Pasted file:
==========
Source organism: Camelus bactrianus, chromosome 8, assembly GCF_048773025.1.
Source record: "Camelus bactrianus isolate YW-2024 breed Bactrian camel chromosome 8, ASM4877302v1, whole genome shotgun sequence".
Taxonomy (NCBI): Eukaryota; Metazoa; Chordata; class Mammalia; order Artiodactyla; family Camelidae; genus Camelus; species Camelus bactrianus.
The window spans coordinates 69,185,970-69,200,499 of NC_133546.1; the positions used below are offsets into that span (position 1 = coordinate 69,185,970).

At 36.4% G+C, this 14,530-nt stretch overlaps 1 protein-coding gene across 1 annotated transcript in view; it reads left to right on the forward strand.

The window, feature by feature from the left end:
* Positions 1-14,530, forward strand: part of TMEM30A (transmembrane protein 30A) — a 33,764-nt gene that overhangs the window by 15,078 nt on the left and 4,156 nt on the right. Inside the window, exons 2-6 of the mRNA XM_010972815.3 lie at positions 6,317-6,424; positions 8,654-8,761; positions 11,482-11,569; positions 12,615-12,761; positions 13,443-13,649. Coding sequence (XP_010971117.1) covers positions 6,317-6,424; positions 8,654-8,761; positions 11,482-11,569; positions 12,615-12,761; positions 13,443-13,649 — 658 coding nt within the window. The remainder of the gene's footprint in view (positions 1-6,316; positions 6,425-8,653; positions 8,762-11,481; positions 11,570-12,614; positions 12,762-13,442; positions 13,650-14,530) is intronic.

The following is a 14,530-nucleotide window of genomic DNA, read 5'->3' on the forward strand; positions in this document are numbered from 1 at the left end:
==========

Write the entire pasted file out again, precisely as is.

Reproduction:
Source organism: Camelus bactrianus, chromosome 8, assembly GCF_048773025.1.
Source record: "Camelus bactrianus isolate YW-2024 breed Bactrian camel chromosome 8, ASM4877302v1, whole genome shotgun sequence".
Taxonomy (NCBI): Eukaryota; Metazoa; Chordata; class Mammalia; order Artiodactyla; family Camelidae; genus Camelus; species Camelus bactrianus.
The window spans coordinates 69,185,970-69,200,499 of NC_133546.1; the positions used below are offsets into that span (position 1 = coordinate 69,185,970).

At 36.4% G+C, this 14,530-nt stretch overlaps 1 protein-coding gene across 1 annotated transcript in view; it reads left to right on the forward strand.

The window, feature by feature from the left end:
* Positions 1-14,530, forward strand: part of TMEM30A (transmembrane protein 30A) — a 33,764-nt gene that overhangs the window by 15,078 nt on the left and 4,156 nt on the right. Inside the window, exons 2-6 of the mRNA XM_010972815.3 lie at positions 6,317-6,424; positions 8,654-8,761; positions 11,482-11,569; positions 12,615-12,761; positions 13,443-13,649. Coding sequence (XP_010971117.1) covers positions 6,317-6,424; positions 8,654-8,761; positions 11,482-11,569; positions 12,615-12,761; positions 13,443-13,649 — 658 coding nt within the window. The remainder of the gene's footprint in view (positions 1-6,316; positions 6,425-8,653; positions 8,762-11,481; positions 11,570-12,614; positions 12,762-13,442; positions 13,650-14,530) is intronic.

The following is a 14,530-nucleotide window of genomic DNA, read 5'->3' on the forward strand; positions in this document are numbered from 1 at the left end: